Cover

pdf iconDownload PDF
 

Frontmatter

pdf iconDownload PDF
 

Contents

pdf iconDownload PDF
 

read more

Preface

pdf iconDownload PDF

pp. ix-xii

This work challenges the “biological paradigm” of death that has provided the theoretical grounding for acceptance of “brain death” as death. Whereas the paradigm treats human or personal death as a strictly biological matter, I hope to show that human or personal death is no less a metaphysical, ethical, and cultural matter than a biological one and that such considerations are necessary to justify any particular definition and criteria for ...

read more

Introduction: The Biological Paradigm of Death

pdf iconDownload PDF

pp. 1-6

Advances in medical technology have posed many ethical and social problems, but perhaps none more fundamental and challenging than the problem of defining death. The development of life-sustaining technology and organ transplantation has resulted in revision, worldwide, of the legal definitions of death. In addition to the traditional criteria for determining death...

read more

1. Establishment of the Biological Paradigm

pdf iconDownload PDF

pp. 7-16

Before presenting my arguments for challenging the biological paradigm, I shall examine whether and to what extent the assumptions in the paradigm were made in the early work on defining death, when neurological criteria for death were first introduced. While it might be claimed that these assumptions were accepted long before the modern discussion of the definition ...

read more

2. Defining Death: Beyond Biology

pdf iconDownload PDF

pp. 17-33

Proponents of a consciousness-related or “higher-brain” formulation of deathhold that the capacity for consciousness is essential to the life of a human being or person and that death occurs when a human being or person loses this capacity (Engelhardt 1975; Veatch 1975, 1988; Green and Wikler 1980; Gervais 1986; Lizza1993b; McMahan 1995, 2002). Advocates of this view understand consciousness and...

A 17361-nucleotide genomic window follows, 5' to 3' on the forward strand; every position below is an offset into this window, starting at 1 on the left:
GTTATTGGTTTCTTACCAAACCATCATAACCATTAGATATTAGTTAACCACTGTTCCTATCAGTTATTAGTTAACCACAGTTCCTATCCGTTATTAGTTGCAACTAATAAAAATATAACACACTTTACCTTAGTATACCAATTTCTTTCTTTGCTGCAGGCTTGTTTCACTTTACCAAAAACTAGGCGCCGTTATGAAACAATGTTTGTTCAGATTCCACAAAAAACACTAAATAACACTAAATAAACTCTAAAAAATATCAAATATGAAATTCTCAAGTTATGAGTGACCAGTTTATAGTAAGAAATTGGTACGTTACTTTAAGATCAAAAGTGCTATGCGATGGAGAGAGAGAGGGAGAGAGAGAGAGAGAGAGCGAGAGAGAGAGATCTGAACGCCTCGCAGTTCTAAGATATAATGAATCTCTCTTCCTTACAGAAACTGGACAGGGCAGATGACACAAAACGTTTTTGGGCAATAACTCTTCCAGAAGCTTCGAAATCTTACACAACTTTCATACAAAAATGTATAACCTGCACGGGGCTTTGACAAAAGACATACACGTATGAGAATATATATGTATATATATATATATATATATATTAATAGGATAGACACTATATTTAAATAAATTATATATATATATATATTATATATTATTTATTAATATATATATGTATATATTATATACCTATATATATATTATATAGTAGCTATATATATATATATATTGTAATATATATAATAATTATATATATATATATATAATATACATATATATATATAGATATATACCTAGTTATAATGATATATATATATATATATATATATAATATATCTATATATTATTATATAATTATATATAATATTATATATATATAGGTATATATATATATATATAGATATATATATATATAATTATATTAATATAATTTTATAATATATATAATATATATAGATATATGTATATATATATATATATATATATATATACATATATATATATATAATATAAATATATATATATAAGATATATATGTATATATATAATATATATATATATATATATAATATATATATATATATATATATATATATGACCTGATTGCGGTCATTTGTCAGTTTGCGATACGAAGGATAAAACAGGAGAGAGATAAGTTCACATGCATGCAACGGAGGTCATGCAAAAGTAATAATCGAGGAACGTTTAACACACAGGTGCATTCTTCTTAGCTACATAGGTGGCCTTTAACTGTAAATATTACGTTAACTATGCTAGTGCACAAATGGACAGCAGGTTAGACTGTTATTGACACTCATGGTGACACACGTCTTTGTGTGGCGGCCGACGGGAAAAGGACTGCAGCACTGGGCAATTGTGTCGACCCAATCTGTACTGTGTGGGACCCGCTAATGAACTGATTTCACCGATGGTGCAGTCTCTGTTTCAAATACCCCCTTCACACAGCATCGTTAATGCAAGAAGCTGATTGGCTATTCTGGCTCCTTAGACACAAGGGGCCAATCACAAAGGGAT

read more

3. Concepts of Person

pdf iconDownload PDF

pp. 34-50

Gilbert Meilaender claims that two competing “visions” of a person—and of the relation of person to body—have been “at war with each other since the three decades or so that bioethics has been a burgeoning movement” (Meilaender 1993, 29). The first view divorces the person from our biological nature or the history of our ...

read more

4. Persons as Substances

pdf iconDownload PDF

pp. 51-62

The current whole-brain neurological criterion for death specifies the cessation of all functions of the brain, including those of the brain stem. This criterion has come under attack from two sides: (1) by those who reject any brain-based criteria for death and argue for a return to the traditional circulatory and respiratory criteria and (2) by proponents of a consciousness-related formulation....

read more

5. The Constitutive View of Persons

pdf iconDownload PDF

pp. 63-93

In an earlier work (Lizza 1991), I argued that the relation between the person and the human organism should be understood as one of constitution.¹ Following Tyler Burge’s discussion (1975) of how the notion of constitution captures the relation between ordinary objects, such as balls and tables, and the kind of stuff they are made of, such as gold or wood, I suggested ...

read more

6. Persons as Human Organisms

pdf iconDownload PDF

pp. 94-110

Critics of a consciousness-related formulation of death who employ the “species meaning” of person, such as Capron, Olson, and Feldman, can (unlike Bernat, Culver, and Gert) consistently maintain that the person continues to exist in cases of permanent vegetative state (PermVS). Since these theorists identify the person with the human organism, they claim that, when we point to the ...

read more

7. Persons as Qualities or Phases of Human Organisms

pdf iconDownload PDF

pp. 112-150

The constitutive interpretation of the relation between the person and the human being explains how there can be a divergence in the life histories of persons and human beings and how, at the same time, a person can be a substance without generating a case of relative identity. It may be claimed, however, that we should abandon the notion that persons are substances in favor of treating them as phases or functional specifications ...

read more

8. Public Policy and the Definition of Death

pdf iconDownload PDF

pp. 152-180

In 1999, Stuart J. Youngner, Robert M. Arnold, and Renie Schapiro published a collection of essays entitled The Definition of Death: Contemporary Controversies. What is perhaps most interesting about the collection is that so many of the essays reject so many of the assumptions in the current biological paradigm of death. For example, Robert Burt ...

Notes

pdf iconDownload PDF

pp. 181-192

References

pdf iconDownload PDF

pp. 193-205

Index

pdf iconDownload PDF

pp. 207-212